When is white space important in HTML/CSS?


#1


Having learned Javascript before HTML/CSS, white space was not so important. But after the CSS Selector lesson, learned that white space is important when it comes to using nth-child and first-child.

Is there any other instances when white space is important?

I've noticed that when using any sort of pseudo class selector, having a space either before or after the colon does not let the code work properly.
So is it only when using pseudo class selectors?

I've tried adding a space between "property:value" such as "color : red" but it does not seem to make a difference.



#2

To rattle off a quick answer to the title question, before I read your post...

White space is never important in HTML or CSS until it is.

<ahref = "#"title = "Uh huh...">    link text    </a>

Rule: white space before attribute names in tags.
Guide: no white space around operators in attributes unless inside the quotes.
Note: White space is ignored in text nodes so wasted bandwidth.

<a href="#" title="Uh huh...">link text</a>

In CSS the white space is critical, where it is expected, and ignored otherwise.

ullip{font:normal1em/1.5emblackArial;}

What makes this not work is the missing white space.

A space between selectors indicates descendency.

ul li p

is a paragraph in a list item in an unordered list. Grand-parent > Parent > Child.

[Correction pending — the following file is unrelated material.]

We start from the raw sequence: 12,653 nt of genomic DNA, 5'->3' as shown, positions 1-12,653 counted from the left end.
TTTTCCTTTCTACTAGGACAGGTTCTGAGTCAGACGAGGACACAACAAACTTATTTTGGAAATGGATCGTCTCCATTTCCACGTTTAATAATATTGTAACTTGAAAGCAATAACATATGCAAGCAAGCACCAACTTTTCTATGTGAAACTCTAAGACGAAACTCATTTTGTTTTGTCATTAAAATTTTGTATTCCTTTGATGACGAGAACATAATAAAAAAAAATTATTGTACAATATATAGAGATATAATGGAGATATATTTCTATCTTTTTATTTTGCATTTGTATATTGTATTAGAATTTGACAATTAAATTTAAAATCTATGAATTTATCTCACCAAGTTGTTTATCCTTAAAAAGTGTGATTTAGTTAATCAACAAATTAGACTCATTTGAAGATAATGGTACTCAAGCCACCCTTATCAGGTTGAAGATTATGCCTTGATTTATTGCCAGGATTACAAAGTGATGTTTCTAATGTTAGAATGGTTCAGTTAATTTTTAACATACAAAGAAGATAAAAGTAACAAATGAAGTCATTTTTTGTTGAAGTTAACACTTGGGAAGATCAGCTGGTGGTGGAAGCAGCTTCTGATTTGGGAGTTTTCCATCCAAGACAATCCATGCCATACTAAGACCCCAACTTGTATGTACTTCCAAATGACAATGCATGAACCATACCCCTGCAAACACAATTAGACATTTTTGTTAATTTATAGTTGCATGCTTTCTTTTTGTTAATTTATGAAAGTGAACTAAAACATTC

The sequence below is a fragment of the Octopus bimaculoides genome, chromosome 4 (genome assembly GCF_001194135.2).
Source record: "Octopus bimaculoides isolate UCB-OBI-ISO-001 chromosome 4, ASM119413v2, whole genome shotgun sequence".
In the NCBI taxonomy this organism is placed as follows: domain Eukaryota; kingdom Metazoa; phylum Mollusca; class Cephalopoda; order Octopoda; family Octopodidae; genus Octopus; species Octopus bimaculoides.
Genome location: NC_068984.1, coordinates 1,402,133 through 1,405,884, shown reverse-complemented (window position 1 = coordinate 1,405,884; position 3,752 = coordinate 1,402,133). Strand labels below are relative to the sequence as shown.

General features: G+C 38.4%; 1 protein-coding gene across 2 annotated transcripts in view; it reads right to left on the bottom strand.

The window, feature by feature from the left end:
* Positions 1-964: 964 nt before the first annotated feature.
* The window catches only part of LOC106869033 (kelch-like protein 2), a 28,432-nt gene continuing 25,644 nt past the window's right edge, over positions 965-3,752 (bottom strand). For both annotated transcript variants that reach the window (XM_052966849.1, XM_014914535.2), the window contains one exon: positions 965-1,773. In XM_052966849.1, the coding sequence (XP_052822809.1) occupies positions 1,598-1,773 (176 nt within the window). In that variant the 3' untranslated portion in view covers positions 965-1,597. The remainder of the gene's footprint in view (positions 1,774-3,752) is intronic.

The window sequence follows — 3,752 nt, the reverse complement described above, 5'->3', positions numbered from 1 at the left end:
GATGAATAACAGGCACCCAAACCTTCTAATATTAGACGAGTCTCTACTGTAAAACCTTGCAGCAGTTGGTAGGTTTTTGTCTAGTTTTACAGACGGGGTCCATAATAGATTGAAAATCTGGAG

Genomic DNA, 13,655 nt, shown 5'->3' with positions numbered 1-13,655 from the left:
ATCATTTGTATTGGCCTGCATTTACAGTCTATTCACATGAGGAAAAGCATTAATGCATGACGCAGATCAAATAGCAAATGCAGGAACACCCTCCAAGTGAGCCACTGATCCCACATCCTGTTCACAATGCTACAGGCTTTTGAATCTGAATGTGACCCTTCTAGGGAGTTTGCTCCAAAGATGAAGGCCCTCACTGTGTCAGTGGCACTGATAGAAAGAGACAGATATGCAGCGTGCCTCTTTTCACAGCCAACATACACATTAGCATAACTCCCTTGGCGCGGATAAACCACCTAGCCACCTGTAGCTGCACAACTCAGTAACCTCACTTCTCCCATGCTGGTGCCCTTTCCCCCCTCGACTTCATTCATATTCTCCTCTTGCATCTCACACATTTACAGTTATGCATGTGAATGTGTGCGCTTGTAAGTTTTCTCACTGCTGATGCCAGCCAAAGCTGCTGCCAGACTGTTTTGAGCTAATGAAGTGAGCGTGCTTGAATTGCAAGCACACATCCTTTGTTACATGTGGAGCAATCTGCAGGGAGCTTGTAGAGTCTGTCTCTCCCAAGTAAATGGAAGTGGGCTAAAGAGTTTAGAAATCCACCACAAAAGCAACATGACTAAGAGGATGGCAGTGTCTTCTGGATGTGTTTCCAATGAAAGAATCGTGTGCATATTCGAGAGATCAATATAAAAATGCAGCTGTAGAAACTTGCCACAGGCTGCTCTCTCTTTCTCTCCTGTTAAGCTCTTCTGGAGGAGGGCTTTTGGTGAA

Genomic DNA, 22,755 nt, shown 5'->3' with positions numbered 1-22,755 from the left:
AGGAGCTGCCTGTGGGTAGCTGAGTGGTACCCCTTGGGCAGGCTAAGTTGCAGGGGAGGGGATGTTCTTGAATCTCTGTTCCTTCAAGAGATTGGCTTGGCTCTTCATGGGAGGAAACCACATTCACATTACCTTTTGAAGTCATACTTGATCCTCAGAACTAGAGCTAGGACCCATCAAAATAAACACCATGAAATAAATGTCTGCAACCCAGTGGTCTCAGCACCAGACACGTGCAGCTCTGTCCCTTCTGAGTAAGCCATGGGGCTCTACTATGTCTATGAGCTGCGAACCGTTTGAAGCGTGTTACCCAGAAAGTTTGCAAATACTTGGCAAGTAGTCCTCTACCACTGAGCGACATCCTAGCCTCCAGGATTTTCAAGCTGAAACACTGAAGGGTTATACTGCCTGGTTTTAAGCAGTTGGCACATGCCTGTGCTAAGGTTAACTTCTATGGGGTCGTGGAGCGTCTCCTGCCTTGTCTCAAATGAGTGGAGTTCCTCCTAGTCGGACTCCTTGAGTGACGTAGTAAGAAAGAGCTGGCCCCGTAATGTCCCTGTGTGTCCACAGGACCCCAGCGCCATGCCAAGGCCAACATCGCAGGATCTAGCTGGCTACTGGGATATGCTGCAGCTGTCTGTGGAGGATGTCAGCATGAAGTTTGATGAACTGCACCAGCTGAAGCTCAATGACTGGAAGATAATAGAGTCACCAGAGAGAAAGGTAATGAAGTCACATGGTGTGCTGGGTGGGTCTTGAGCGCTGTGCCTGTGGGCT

Take the spaces out and it is gibberish.

    font:normal 1em/1.5em black Arial;

The spaces separate properties.

For readability we could write,

    font: normal 1em/1.5em black Arial;

Back on HTML,

<span>This text</span>
<span>will all print</span>
<span>on the same</span>
<span>line.</span>

The hard returns (which are not HTML linebreaks) are given a space character by the HTML parser so these lines will appear as normal prose text on one line.

This text will all print on the same line.

HTML whitespace
#3

I was wondering about instances when white space affects how the code looks like when it comes to pseudo class selectors.

p :nth-child(4) { }
vs
p:nth-child(4) { }

I know these work differently. I was wondering if there were other instances like this.d


#4

Think, descendant, or not?


#5

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